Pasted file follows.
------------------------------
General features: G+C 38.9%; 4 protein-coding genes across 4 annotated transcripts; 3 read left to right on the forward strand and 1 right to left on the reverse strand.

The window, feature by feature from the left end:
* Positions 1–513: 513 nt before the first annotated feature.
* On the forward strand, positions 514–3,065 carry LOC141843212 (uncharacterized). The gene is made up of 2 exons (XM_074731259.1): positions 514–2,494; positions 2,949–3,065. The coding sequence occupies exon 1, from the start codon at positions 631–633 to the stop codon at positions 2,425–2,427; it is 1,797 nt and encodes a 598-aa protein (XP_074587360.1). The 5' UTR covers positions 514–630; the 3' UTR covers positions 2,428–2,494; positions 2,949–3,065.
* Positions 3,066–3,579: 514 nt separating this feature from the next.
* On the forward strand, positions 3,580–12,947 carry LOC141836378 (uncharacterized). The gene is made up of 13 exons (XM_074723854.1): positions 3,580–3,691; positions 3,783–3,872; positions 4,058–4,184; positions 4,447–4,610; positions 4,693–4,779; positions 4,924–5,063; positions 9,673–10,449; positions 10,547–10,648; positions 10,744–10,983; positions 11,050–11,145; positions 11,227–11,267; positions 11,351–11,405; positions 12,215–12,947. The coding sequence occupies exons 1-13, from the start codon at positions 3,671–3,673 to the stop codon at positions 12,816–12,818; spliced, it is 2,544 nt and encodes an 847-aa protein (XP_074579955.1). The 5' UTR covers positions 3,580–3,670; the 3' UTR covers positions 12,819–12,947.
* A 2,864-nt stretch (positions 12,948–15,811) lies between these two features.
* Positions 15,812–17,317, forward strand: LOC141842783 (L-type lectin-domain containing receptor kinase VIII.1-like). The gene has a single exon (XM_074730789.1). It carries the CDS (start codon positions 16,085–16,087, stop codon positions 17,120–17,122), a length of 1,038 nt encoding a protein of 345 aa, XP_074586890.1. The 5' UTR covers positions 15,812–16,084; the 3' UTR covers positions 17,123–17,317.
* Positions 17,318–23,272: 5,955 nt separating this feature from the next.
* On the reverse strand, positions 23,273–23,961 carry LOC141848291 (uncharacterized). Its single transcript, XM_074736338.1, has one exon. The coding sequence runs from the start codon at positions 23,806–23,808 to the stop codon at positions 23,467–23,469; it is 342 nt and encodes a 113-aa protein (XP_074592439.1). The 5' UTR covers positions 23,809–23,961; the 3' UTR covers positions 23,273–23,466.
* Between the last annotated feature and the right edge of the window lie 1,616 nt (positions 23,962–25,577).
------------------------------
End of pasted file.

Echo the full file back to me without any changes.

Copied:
General features: G+C 38.9%; 4 protein-coding genes across 4 annotated transcripts; 3 read left to right on the forward strand and 1 right to left on the reverse strand.

The window, feature by feature from the left end:
* Positions 1–513: 513 nt before the first annotated feature.
* On the forward strand, positions 514–3,065 carry LOC141843212 (uncharacterized). The gene is made up of 2 exons (XM_074731259.1): positions 514–2,494; positions 2,949–3,065. The coding sequence occupies exon 1, from the start codon at positions 631–633 to the stop codon at positions 2,425–2,427; it is 1,797 nt and encodes a 598-aa protein (XP_074587360.1). The 5' UTR covers positions 514–630; the 3' UTR covers positions 2,428–2,494; positions 2,949–3,065.
* Positions 3,066–3,579: 514 nt separating this feature from the next.
* On the forward strand, positions 3,580–12,947 carry LOC141836378 (uncharacterized). The gene is made up of 13 exons (XM_074723854.1): positions 3,580–3,691; positions 3,783–3,872; positions 4,058–4,184; positions 4,447–4,610; positions 4,693–4,779; positions 4,924–5,063; positions 9,673–10,449; positions 10,547–10,648; positions 10,744–10,983; positions 11,050–11,145; positions 11,227–11,267; positions 11,351–11,405; positions 12,215–12,947. The coding sequence occupies exons 1-13, from the start codon at positions 3,671–3,673 to the stop codon at positions 12,816–12,818; spliced, it is 2,544 nt and encodes an 847-aa protein (XP_074579955.1). The 5' UTR covers positions 3,580–3,670; the 3' UTR covers positions 12,819–12,947.
* A 2,864-nt stretch (positions 12,948–15,811) lies between these two features.
* Positions 15,812–17,317, forward strand: LOC141842783 (L-type lectin-domain containing receptor kinase VIII.1-like). The gene has a single exon (XM_074730789.1). It carries the CDS (start codon positions 16,085–16,087, stop codon positions 17,120–17,122), a length of 1,038 nt encoding a protein of 345 aa, XP_074586890.1. The 5' UTR covers positions 15,812–16,084; the 3' UTR covers positions 17,123–17,317.
* Positions 17,318–23,272: 5,955 nt separating this feature from the next.
* On the reverse strand, positions 23,273–23,961 carry LOC141848291 (uncharacterized). Its single transcript, XM_074736338.1, has one exon. The coding sequence runs from the start codon at positions 23,806–23,808 to the stop codon at positions 23,467–23,469; it is 342 nt and encodes a 113-aa protein (XP_074592439.1). The 5' UTR covers positions 23,809–23,961; the 3' UTR covers positions 23,273–23,466.
* Between the last annotated feature and the right edge of the window lie 1,616 nt (positions 23,962–25,577).